A 37-year-old career woman and mother-of-two who plummeted into alcoholism has revealed how she sank into drinking a litre of vodka a day.
And courageous Emma Hogg told how she has fought back against her addiction and is now celebrating being booze free.
Emma says she enjoyed having a social drink with her friends but after she gave birth to her daughter three years ago her drinking began to spiral out of control.
Suffering from post-natal depression, she found it difficult balancing looking after her son, who is now seven, and her newborn daughter.
The former finance worker soon started adding a miniature bottle of vodka to her soft drinks on the way home, but at her lowest point was drinking up to a litre of neat vodka a day.
Proud Emma, from Dunbar, East Lothian, has now become the 500th person to graduate from NHS Lothian’s LEAP programme, which treats addiction.
She said: “When I was in the height of my addiction, drink always won, the disease always won, even over my own children.
“You have to make the choice between giving up everything for one thing, or giving up one thing for everything.”
Emma, who is now 100 days sober, was eventually forced to leave her family home and move into supported accommodation.
She then began working with a support worker from Mid and East Lothian Drugs (MELD), who referred her to LEAP last year.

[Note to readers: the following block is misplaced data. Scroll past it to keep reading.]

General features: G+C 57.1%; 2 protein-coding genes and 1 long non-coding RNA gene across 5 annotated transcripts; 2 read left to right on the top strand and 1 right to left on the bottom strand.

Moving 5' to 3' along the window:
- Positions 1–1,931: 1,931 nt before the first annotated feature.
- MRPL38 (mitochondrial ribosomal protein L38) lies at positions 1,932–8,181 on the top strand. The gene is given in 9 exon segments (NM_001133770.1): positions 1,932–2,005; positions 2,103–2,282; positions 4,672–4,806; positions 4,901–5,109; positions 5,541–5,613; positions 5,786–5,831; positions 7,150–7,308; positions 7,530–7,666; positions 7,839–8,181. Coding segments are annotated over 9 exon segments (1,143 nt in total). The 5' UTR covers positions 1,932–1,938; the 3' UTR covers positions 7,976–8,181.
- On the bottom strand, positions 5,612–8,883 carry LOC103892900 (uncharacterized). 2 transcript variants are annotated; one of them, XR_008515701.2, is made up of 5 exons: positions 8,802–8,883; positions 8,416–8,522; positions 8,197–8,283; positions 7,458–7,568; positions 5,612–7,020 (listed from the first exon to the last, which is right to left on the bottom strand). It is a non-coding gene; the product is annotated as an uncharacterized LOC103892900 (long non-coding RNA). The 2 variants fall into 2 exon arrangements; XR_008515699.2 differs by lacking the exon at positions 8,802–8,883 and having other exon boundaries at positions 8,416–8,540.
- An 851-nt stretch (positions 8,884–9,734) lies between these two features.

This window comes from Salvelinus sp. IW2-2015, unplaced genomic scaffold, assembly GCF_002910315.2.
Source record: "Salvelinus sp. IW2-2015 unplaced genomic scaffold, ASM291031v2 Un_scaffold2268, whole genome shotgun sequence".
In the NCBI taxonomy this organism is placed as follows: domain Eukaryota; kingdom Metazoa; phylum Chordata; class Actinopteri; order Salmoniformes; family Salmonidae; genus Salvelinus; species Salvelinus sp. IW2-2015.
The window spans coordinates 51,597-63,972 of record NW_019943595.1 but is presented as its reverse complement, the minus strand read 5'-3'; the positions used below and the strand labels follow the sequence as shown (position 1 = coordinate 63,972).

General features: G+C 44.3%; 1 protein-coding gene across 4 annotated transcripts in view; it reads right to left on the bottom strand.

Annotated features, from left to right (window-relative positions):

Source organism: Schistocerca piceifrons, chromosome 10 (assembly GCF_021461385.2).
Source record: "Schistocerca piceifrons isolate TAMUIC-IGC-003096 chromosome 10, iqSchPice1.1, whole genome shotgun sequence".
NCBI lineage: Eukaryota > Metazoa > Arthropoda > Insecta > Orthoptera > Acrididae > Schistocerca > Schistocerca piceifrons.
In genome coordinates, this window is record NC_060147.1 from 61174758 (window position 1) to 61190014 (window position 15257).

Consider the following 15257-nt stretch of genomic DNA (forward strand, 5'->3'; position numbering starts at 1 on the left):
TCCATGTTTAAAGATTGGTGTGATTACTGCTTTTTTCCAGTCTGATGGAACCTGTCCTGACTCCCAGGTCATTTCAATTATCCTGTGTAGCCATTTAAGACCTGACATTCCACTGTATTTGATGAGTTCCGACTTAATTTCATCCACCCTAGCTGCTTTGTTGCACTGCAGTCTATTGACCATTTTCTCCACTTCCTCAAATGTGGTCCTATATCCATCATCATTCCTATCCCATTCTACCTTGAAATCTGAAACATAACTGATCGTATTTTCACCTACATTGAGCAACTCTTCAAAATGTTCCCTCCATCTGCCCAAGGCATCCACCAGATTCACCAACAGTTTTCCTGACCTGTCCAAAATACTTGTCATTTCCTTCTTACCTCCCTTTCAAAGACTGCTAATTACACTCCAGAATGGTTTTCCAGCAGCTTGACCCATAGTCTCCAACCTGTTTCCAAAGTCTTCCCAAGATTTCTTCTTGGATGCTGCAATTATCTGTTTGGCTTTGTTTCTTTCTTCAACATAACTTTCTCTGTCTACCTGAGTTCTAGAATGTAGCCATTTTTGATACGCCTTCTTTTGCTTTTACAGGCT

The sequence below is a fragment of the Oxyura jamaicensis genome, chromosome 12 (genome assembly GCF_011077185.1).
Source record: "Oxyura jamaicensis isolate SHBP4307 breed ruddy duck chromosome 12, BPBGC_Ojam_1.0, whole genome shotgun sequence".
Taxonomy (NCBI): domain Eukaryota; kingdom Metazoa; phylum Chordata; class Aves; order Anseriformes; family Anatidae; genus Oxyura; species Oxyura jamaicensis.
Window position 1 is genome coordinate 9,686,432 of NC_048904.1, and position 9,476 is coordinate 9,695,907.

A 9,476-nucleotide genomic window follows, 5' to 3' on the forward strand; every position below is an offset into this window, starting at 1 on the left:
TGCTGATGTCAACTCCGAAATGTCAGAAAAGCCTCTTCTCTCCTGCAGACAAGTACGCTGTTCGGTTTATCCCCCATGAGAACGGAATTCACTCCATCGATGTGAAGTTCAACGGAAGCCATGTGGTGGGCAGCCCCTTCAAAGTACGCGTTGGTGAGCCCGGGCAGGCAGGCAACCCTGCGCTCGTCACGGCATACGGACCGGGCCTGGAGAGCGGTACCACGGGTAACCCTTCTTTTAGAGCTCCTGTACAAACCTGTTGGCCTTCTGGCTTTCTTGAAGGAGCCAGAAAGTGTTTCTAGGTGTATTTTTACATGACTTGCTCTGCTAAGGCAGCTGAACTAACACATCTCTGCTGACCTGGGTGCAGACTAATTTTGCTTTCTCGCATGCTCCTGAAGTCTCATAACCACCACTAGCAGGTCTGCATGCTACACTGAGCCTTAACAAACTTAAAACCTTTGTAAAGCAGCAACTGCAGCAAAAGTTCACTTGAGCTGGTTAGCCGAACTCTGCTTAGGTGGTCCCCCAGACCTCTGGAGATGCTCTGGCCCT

She said: “I didn’t really think I had a problem for a long time. Even when I was being referred to LEAP, I thought I didn’t need their help and I could do it on my own.”
The 12-week programme gives addicts clinical, medical and therapeutic help at the Astley Ainslie Hospital in Edinburgh.
Last week Emma graduated from the LEAP programme, taking part in a special ceremony.
She added: “It’s the best and hardest thing I’ve done in my life and I’m so pleased I’ve done it. The staff are great.
“You come in and say you’re feeling fine, they know you’re not fine.
“They know more about me than I know about myself. I didn’t think I could have a life again but I am getting it back. LEAP has given me the shoes and now I have to walk in them.”
Half of LEAP graduates over the past five years are still sober, with 66% remaining sober if they completed after-care regimes.
Speaking at Emma’s graduation, Dr David McCartney – clinical lead for LEAP – said: “Today is a really special day for Emma because it marks a key point in her recovery. It is also a major achievement for us because Emma has become our 500th graduate.
“LEAP is a challenging and intensive programme aimed at those with the motivation to become substance-free.
“It’s not an easy route but we believe part of our success is down to our partnership with the City of Edinburgh Council and the charity Transition, and also due to the after-care programme we offer which involves peer-support groups and counselling over two years.”